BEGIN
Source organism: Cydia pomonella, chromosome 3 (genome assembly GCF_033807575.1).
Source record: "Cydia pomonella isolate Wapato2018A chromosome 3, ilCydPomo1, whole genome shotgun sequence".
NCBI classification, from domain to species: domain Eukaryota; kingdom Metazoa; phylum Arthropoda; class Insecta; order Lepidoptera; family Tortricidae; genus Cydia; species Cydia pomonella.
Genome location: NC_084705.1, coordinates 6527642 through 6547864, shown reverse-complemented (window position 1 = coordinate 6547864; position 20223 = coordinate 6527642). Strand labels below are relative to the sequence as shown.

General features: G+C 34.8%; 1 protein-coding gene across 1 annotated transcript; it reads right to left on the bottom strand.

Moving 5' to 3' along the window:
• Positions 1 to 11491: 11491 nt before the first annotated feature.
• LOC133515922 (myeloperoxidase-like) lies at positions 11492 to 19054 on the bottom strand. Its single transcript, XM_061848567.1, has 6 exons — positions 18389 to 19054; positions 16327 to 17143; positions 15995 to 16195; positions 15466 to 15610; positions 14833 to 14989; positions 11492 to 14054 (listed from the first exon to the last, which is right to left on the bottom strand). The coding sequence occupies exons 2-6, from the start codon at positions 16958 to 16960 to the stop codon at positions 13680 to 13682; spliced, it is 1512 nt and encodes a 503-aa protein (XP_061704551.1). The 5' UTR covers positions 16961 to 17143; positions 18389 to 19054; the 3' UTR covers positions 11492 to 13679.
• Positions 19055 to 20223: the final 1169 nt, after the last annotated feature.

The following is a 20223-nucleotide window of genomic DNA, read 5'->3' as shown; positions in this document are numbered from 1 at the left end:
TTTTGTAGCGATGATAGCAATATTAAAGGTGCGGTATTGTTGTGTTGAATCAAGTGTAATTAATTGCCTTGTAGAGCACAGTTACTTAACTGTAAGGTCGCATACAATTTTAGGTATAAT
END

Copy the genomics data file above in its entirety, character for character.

Source organism: Cydia pomonella, chromosome 3 (genome assembly GCF_033807575.1).
Source record: "Cydia pomonella isolate Wapato2018A chromosome 3, ilCydPomo1, whole genome shotgun sequence".
NCBI classification, from domain to species: domain Eukaryota; kingdom Metazoa; phylum Arthropoda; class Insecta; order Lepidoptera; family Tortricidae; genus Cydia; species Cydia pomonella.
Genome location: NC_084705.1, coordinates 6527642 through 6547864, shown reverse-complemented (window position 1 = coordinate 6547864; position 20223 = coordinate 6527642). Strand labels below are relative to the sequence as shown.

General features: G+C 34.8%; 1 protein-coding gene across 1 annotated transcript; it reads right to left on the bottom strand.

Moving 5' to 3' along the window:
• Positions 1 to 11491: 11491 nt before the first annotated feature.
• LOC133515922 (myeloperoxidase-like) lies at positions 11492 to 19054 on the bottom strand. Its single transcript, XM_061848567.1, has 6 exons — positions 18389 to 19054; positions 16327 to 17143; positions 15995 to 16195; positions 15466 to 15610; positions 14833 to 14989; positions 11492 to 14054 (listed from the first exon to the last, which is right to left on the bottom strand). The coding sequence occupies exons 2-6, from the start codon at positions 16958 to 16960 to the stop codon at positions 13680 to 13682; spliced, it is 1512 nt and encodes a 503-aa protein (XP_061704551.1). The 5' UTR covers positions 16961 to 17143; positions 18389 to 19054; the 3' UTR covers positions 11492 to 13679.
• Positions 19055 to 20223: the final 1169 nt, after the last annotated feature.

The following is a 20223-nucleotide window of genomic DNA, read 5'->3' as shown; positions in this document are numbered from 1 at the left end:
TTTTGTAGCGATGATAGCAATATTAAAGGTGCGGTATTGTTGTGTTGAATCAAGTGTAATTAATTGCCTTGTAGAGCACAGTTACTTAACTGTAAGGTCGCATACAATTTTAGGTATAAT